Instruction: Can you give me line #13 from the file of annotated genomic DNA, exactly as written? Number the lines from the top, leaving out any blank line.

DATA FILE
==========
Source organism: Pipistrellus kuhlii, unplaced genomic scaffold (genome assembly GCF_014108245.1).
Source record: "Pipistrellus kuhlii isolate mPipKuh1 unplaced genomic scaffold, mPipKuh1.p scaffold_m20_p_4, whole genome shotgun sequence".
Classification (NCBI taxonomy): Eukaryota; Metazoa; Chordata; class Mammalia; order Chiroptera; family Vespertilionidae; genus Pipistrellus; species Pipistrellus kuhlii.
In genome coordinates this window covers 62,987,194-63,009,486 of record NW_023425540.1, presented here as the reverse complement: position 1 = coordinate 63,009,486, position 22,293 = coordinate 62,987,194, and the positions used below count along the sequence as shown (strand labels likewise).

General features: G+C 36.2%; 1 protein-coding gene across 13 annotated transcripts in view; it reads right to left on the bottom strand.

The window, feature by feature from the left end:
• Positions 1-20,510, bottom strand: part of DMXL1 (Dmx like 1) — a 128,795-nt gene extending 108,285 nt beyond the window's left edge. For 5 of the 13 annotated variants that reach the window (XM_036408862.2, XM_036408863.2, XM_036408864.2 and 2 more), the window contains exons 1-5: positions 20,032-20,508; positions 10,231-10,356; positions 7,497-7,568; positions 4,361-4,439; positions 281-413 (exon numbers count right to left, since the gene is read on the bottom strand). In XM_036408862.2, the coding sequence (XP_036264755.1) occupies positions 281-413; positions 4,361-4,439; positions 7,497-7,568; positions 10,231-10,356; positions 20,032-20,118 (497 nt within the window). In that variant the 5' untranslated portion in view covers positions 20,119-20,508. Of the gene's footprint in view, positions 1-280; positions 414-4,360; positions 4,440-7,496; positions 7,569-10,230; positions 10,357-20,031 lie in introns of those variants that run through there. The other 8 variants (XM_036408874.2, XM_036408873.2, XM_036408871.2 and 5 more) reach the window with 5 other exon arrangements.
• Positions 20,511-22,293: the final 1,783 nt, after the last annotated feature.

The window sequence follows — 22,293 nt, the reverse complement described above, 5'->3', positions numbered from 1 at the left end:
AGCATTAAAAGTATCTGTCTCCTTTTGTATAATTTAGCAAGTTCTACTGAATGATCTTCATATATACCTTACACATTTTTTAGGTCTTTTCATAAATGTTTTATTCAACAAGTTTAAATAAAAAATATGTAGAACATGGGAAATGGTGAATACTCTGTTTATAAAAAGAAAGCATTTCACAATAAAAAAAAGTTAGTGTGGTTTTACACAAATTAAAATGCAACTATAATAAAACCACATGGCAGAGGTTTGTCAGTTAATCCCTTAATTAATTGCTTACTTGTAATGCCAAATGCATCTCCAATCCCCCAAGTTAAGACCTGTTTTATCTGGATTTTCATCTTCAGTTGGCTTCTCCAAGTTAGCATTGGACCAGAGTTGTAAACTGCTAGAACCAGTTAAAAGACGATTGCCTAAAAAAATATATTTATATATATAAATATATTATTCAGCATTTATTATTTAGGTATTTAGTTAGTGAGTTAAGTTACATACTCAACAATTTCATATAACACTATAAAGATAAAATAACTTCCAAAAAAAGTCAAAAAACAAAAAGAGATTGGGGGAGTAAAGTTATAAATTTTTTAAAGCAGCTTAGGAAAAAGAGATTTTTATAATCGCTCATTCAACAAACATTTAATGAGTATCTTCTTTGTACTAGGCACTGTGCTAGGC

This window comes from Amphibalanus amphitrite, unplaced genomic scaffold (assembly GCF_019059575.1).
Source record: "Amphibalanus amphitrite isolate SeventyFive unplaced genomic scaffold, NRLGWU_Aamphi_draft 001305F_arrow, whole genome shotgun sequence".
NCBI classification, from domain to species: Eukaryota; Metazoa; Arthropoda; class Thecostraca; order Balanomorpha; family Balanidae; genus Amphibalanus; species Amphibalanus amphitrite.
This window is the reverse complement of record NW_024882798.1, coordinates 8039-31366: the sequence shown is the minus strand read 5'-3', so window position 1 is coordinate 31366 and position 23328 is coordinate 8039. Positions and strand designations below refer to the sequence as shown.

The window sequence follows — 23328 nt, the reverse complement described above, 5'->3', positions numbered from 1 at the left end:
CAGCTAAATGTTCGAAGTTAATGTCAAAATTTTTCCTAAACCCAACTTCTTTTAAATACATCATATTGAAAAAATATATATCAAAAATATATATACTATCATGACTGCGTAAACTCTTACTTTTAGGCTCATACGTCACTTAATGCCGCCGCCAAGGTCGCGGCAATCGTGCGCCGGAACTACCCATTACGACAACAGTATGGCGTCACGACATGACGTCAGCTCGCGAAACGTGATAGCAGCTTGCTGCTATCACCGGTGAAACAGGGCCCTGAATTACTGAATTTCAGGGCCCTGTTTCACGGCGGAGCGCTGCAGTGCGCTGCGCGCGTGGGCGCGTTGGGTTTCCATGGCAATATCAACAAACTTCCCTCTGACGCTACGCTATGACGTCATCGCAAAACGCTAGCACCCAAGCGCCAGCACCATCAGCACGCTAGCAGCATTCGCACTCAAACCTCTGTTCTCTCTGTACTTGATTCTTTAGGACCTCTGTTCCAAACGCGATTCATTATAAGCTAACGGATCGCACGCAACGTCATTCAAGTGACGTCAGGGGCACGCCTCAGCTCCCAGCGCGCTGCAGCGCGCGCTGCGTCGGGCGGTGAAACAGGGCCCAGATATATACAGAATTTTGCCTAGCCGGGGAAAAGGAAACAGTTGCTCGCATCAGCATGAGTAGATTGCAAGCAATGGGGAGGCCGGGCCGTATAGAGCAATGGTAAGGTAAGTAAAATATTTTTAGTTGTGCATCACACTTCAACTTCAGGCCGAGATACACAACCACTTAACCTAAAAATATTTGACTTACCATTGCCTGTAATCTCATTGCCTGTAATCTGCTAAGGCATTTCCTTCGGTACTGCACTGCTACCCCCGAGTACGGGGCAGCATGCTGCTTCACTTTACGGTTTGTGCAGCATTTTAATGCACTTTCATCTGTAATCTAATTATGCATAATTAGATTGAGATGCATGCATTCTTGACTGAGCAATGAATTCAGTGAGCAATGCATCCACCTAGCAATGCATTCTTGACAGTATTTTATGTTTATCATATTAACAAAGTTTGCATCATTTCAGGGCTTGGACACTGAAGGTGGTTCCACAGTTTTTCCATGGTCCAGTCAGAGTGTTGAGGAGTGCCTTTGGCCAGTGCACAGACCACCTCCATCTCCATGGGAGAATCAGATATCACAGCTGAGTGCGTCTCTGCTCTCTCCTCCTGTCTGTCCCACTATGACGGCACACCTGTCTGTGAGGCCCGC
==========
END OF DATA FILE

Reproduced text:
NCBI classification, from domain to species: Eukaryota; Metazoa; Arthropoda; class Thecostraca; order Balanomorpha; family Balanidae; genus Amphibalanus; species Amphibalanus amphitrite.